It was a Twitter headline that I just had to tap: "Neighbors Complain Madison BBQ Joint Smells Like Meat". It led me to a Capitol Times article detailing a battle between people living in the Williamson Street neighborhood and a restaurant that serves "real" barbecue.
For those who aren't familiar with what the locals call "Willy Street", it is probably the most liberal part of the most liberal city in the state. It's the kind of neighborhood where you don't even put out a garbage bin every week--because your waste is either recyclable or it is composting in the back yard--and putting out a campaign sign for a Republican candidate is considered "hate speech". It's also the kind of neighborhood where the people preach "tolerance for others"--but in true liberal fashion--don't actually practice it.
So these folks are upset with That BBQ Joint and the aroma of smoked meat that eminates from it. (I've checked on-line reviews of the place and they are generally positive--pointing out that you need to get there early or the most popular meats may be sold out--which tells me this is not a "fake" BBQ place that amazingly prepares a rack of ribs for you in just 15-minutes). As an aspiring BBQ Pitmaster myself, I would be more than happy to have that place as a neighbor--as much for the good eats nearby, as for the beautiful smell of pork shoulder or brisket slow-cooking over wood.
But Willy Street has vegans living there--and they can't "tolerate" the smell of meat. So they are demanding that the restaurant install incredibly expensive 'scrubbers" to remove the "offensive odor" coming from the BBQ pits. Environmentalists are also concerned about the "carcinogens" produced by burning wood as well.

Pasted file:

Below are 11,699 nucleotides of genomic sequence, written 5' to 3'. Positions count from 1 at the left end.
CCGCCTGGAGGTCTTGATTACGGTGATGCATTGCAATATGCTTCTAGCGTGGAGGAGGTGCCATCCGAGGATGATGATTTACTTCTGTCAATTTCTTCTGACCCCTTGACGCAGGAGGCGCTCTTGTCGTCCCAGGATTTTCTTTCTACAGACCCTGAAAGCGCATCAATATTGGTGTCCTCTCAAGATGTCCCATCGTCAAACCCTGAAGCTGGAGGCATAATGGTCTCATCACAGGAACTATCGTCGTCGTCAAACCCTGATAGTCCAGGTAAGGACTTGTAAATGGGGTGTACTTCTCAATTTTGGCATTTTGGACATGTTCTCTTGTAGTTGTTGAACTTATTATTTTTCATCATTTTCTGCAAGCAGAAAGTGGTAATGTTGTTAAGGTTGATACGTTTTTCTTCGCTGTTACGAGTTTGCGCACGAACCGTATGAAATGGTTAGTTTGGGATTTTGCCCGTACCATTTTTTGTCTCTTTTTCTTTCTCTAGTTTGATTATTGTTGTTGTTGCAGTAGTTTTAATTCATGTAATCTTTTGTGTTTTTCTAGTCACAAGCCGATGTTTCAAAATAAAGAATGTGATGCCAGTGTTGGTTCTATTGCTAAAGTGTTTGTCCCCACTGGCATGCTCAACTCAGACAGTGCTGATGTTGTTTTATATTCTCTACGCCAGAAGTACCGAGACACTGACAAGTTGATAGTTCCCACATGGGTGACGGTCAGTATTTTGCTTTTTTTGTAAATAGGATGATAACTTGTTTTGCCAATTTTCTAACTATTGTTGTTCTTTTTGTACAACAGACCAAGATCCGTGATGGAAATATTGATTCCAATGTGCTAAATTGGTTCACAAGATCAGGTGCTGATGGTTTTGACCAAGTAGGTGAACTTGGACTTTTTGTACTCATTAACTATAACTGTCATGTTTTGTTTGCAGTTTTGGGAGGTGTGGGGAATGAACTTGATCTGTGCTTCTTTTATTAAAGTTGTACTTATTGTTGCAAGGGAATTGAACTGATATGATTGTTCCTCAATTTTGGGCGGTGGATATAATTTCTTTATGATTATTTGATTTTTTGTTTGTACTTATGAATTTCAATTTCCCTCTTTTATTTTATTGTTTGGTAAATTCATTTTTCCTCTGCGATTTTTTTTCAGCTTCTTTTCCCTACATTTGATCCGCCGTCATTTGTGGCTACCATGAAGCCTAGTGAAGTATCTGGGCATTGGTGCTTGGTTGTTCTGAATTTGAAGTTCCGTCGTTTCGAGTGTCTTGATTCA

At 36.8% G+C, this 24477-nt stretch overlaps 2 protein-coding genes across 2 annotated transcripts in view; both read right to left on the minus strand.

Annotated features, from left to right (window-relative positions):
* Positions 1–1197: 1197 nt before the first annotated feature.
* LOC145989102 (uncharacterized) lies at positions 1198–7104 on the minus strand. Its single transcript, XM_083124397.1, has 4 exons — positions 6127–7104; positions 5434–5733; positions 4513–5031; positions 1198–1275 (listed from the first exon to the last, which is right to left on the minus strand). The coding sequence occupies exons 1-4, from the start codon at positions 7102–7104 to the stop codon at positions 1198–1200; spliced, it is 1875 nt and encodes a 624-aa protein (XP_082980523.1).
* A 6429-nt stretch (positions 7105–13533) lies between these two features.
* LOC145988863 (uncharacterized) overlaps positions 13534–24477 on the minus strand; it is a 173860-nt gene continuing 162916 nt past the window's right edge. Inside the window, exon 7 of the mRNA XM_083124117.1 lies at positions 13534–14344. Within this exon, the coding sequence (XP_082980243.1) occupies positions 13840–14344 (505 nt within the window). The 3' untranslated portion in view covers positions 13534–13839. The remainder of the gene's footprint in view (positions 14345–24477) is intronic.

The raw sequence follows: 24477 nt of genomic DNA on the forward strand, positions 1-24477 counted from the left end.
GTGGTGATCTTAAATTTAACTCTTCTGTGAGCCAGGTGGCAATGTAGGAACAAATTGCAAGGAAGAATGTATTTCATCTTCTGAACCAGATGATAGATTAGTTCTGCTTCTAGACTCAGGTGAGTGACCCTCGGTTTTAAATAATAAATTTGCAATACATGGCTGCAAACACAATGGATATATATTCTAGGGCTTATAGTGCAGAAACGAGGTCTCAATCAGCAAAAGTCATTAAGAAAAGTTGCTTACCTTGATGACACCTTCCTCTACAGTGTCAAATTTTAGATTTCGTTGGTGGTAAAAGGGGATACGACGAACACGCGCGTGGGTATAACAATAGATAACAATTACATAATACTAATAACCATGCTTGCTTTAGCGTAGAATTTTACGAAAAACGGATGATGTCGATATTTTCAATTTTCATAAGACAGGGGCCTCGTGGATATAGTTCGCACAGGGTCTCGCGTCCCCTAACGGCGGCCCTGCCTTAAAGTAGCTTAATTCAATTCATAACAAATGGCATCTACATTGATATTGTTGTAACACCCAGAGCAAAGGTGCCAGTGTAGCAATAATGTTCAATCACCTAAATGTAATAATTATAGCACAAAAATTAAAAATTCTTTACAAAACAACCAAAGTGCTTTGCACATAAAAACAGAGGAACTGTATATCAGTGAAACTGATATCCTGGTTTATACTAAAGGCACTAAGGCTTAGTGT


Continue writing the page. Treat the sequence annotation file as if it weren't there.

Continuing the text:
In a city like Madison, you would think that opposition from these two groups would spell doom for That BBQ Joint--but the owners are playing the race card. One of them is of mixed racial heritage--and he claims that opposition to his restaurant is "white privilege"--saying "These complaints are the way people harass minority-owned businesses" (and when you think about it, most people do complain about "the smell" of Chinese, Indian, Pakistani and Mexican restaurants--but not the steakhouse or fish fry place right across the street). What's more, the Joint owners point out that they also serve a largely minority clientele (which has led to complaints about noise coming from the business as well).
This is a situation that bears watching--because as we increasingly become a nation of "persecuted minorities" and "victims of institutional discrimination" it becomes more and more difficult to determine who has to be "tolerant" by "being offended"--and who gets their way.
Now if we were still a nation of laws and not "feelings", this situation could be fixed with two simple questions: "Is the property zoned Commercial for use as a restaurant?"--yes--and "Do the emissions coming from the restaurant meet EPA standards for particulate matter and composition?"--yes, again. There you go, That BBQ Joint stays. That was easy.